Another way I have compared myself is that I don’t feel particularly attractive – in either a masculine nor feminine way. Part of the reason I began writing about my Sexual and Relationship Development is to work through and gain a better understanding of myself, with respect to my sexual orientation and how I view myself within a relationship – romantic, sexual or otherwise. I’ve mentioned in previous posts that I have dabbled in cross-dressing and had pondered if I should have been born a girl instead of a boy. In fact, if any of you had read my previous blog, I put a huge focus on this exploration to the point it scared me and made me feel like I was losing my identity online. But, anytime I wore a dress or any time I put on a skirt, I became intimately and deeply aware how masculine I looked. On the one hand, it seemed to make sense how I felt when I tried, but then I’d look into a mirror and my knuckle-dragging tendencies were quite obvious. I am far too masculine to pull off any sort of feminine look. So, I stopped doing it.
On the other hand, I have never felt fully manly either. I remember when I was a teen and I began to realize I was sexually attracted to girls, I wanted to be more of a man. I wanted to lift weights, I wanted to dress in a way that displayed a masculine confidence and, of course, competition with other guys was a fierce one. It always seemed like there was this need to out-man the next guy, ya know? And, I started to gain interest in career fields, that were traditionally masculine. Although, I don’t buy into the idea that one career or another is best for a man or a woman, but I did tend to move towards careers that had been traditionally male-dominated. But, I never felt strong enough, never felt manly enough, never felt anything remotely masculine enough. And many times, I felt like I forced myself into an image that just wasn’t me. Nothing ever felt right.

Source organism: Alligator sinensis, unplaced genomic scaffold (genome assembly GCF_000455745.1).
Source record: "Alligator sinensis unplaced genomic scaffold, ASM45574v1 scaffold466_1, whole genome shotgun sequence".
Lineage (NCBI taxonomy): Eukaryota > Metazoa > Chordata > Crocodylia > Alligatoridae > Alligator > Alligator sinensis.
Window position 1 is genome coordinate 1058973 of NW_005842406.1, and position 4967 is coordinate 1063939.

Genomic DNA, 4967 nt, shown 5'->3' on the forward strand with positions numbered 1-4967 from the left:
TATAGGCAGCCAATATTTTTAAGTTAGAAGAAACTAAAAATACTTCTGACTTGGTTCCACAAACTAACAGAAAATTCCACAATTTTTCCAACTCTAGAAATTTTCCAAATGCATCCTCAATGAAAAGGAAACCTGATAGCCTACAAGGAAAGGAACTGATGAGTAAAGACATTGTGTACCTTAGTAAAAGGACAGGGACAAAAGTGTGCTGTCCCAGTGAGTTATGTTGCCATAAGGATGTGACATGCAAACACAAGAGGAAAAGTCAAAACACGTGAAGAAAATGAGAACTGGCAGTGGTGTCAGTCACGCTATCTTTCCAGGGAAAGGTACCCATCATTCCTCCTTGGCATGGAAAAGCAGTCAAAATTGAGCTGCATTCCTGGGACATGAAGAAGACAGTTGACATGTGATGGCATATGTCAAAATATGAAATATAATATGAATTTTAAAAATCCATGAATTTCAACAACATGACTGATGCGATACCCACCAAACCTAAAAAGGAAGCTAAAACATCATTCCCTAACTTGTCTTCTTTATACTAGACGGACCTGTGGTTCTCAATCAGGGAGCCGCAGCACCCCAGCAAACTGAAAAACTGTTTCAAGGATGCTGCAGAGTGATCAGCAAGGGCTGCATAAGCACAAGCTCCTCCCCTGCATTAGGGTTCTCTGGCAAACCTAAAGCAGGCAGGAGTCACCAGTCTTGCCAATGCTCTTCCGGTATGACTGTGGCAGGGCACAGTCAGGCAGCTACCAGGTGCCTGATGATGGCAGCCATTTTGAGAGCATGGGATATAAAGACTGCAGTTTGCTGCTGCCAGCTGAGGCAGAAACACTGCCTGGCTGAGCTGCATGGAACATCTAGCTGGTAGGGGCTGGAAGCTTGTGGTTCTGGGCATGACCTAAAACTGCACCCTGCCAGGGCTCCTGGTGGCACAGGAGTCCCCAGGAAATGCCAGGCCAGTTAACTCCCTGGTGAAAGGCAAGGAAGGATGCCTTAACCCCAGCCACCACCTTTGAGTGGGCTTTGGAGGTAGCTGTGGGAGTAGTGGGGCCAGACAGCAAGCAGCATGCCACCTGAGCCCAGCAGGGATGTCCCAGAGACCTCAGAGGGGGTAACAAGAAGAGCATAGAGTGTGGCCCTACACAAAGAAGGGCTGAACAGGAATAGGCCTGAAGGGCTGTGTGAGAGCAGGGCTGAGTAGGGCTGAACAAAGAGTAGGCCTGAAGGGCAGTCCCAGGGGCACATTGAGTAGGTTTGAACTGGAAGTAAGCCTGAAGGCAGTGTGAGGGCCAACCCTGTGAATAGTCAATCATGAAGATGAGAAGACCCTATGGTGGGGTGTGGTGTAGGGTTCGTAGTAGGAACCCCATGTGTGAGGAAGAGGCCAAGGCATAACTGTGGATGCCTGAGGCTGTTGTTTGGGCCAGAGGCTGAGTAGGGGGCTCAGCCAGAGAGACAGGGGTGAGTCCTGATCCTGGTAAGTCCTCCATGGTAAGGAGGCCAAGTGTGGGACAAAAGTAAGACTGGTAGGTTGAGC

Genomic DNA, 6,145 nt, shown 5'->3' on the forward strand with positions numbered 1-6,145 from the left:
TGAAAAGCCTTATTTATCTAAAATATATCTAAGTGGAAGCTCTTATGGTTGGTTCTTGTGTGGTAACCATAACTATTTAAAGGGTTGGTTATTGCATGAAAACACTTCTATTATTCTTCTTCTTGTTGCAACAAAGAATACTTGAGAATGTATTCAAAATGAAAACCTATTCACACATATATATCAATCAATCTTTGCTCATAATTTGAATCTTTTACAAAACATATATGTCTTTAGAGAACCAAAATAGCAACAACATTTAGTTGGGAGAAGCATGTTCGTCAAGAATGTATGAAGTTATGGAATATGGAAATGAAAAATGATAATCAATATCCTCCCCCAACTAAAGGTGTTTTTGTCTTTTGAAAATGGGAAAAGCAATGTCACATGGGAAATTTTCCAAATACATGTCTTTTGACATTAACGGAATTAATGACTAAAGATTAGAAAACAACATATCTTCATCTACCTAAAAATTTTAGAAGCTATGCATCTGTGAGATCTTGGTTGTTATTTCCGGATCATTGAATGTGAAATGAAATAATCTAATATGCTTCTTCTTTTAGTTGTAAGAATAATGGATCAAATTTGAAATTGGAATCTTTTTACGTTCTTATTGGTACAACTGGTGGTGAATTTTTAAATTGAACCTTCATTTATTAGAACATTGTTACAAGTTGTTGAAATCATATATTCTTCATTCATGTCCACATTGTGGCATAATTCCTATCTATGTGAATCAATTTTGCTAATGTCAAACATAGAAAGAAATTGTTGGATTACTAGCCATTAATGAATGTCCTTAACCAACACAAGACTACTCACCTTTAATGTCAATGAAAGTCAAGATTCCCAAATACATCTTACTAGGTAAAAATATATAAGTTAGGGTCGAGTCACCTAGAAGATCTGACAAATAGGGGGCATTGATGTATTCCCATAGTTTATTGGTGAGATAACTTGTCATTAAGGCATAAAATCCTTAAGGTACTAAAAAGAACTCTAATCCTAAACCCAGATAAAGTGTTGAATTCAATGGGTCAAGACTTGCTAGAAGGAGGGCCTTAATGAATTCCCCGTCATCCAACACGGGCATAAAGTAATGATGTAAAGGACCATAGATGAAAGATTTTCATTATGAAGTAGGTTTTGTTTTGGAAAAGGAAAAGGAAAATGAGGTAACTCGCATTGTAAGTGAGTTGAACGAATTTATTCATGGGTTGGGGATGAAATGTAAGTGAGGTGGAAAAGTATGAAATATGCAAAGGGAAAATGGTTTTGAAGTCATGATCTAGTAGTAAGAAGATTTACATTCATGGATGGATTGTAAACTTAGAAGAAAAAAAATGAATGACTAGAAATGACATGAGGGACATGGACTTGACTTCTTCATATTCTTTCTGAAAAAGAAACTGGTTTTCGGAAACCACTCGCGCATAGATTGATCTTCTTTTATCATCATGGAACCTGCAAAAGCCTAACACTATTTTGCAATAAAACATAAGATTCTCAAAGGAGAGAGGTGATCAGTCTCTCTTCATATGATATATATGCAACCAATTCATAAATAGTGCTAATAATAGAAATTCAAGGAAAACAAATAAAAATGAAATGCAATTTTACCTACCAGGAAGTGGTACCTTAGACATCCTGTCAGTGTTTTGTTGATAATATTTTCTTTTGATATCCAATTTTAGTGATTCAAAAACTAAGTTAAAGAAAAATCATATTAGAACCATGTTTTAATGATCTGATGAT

Of course, there are some of the physical qualities that I have felt myself comparing myself to: height, weight, gonad size, hair, beauty, face, etc. etc. I know when I was working out constantly and living a healthy lifestyle, I felt more at ease with myself. In fact, everything made sense to me, nothing seemed disordered in my life. I thought I might even be attractive to people. But nothing quite seemed to present itself as an issue to feel bad about until later on in life.
What effect is that comparison having on you? What purpose does that comparison serve?
In a word: detrimental. I think these comparisons have done nothing but make me feel like shit. They make me hate myself and they make me wish I never existed. They are the worst feelings ever. But, I can also recognize, now, that these feelings are nothing more than an attack by Hilda.
But I feel myself on a new mission in life – a mission where Hilda has far less control over me, if any. And I want to keep feeling like I did the other day, even if it’s not yet common, I believe and hope it’ll become my norm again.